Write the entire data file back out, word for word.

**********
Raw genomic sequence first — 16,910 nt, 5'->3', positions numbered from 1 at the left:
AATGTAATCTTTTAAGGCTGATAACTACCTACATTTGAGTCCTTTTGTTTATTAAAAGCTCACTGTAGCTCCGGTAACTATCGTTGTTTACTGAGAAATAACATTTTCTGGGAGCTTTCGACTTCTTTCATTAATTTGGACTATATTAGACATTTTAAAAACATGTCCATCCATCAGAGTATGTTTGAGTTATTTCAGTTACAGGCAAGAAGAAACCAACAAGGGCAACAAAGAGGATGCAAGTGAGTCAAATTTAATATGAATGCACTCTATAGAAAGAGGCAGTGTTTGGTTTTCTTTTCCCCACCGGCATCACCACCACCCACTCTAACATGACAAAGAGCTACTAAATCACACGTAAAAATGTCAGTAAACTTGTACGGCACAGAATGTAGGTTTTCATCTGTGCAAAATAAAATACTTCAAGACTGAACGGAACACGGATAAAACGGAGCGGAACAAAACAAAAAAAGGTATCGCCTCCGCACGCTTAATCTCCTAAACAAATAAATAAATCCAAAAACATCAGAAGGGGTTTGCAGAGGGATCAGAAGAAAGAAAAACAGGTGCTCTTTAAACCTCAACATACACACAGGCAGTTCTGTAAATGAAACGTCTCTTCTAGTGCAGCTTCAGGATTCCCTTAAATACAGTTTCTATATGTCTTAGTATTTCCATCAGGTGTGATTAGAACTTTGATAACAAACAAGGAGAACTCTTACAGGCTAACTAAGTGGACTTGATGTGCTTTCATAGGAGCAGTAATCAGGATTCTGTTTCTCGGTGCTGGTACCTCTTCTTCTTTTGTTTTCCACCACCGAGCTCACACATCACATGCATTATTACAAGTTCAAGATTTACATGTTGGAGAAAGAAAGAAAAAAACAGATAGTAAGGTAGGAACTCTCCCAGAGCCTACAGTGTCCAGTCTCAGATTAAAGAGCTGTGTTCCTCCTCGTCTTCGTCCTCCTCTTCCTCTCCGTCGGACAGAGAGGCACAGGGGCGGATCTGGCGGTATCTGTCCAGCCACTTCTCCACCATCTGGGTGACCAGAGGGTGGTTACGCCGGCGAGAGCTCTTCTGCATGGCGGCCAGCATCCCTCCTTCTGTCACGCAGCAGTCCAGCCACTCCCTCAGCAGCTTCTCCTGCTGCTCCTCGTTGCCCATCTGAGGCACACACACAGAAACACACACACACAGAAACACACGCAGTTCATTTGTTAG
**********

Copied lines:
Raw genomic sequence first — 16,910 nt, 5'->3', positions numbered from 1 at the left:
AATGTAATCTTTTAAGGCTGATAACTACCTACATTTGAGTCCTTTTGTTTATTAAAAGCTCACTGTAGCTCCGGTAACTATCGTTGTTTACTGAGAAATAACATTTTCTGGGAGCTTTCGACTTCTTTCATTAATTTGGACTATATTAGACATTTTAAAAACATGTCCATCCATCAGAGTATGTTTGAGTTATTTCAGTTACAGGCAAGAAGAAACCAACAAGGGCAACAAAGAGGATGCAAGTGAGTCAAATTTAATATGAATGCACTCTATAGAAAGAGGCAGTGTTTGGTTTTCTTTTCCCCACCGGCATCACCACCACCCACTCTAACATGACAAAGAGCTACTAAATCACACGTAAAAATGTCAGTAAACTTGTACGGCACAGAATGTAGGTTTTCATCTGTGCAAAATAAAATACTTCAAGACTGAACGGAACACGGATAAAACGGAGCGGAACAAAACAAAAAAAGGTATCGCCTCCGCACGCTTAATCTCCTAAACAAATAAATAAATCCAAAAACATCAGAAGGGGTTTGCAGAGGGATCAGAAGAAAGAAAAACAGGTGCTCTTTAAACCTCAACATACACACAGGCAGTTCTGTAAATGAAACGTCTCTTCTAGTGCAGCTTCAGGATTCCCTTAAATACAGTTTCTATATGTCTTAGTATTTCCATCAGGTGTGATTAGAACTTTGATAACAAACAAGGAGAACTCTTACAGGCTAACTAAGTGGACTTGATGTGCTTTCATAGGAGCAGTAATCAGGATTCTGTTTCTCGGTGCTGGTACCTCTTCTTCTTTTGTTTTCCACCACCGAGCTCACACATCACATGCATTATTACAAGTTCAAGATTTACATGTTGGAGAAAGAAAGAAAAAAACAGATAGTAAGGTAGGAACTCTCCCAGAGCCTACAGTGTCCAGTCTCAGATTAAAGAGCTGTGTTCCTCCTCGTCTTCGTCCTCCTCTTCCTCTCCGTCGGACAGAGAGGCACAGGGGCGGATCTGGCGGTATCTGTCCAGCCACTTCTCCACCATCTGGGTGACCAGAGGGTGGTTACGCCGGCGAGAGCTCTTCTGCATGGCGGCCAGCATCCCTCCTTCTGTCACGCAGCAGTCCAGCCACTCCCTCAGCAGCTTCTCCTGCTGCTCCTCGTTGCCCATCTGAGGCACACACACAGAAACACACACACACAGAAACACACGCAGTTCATTTGTTAG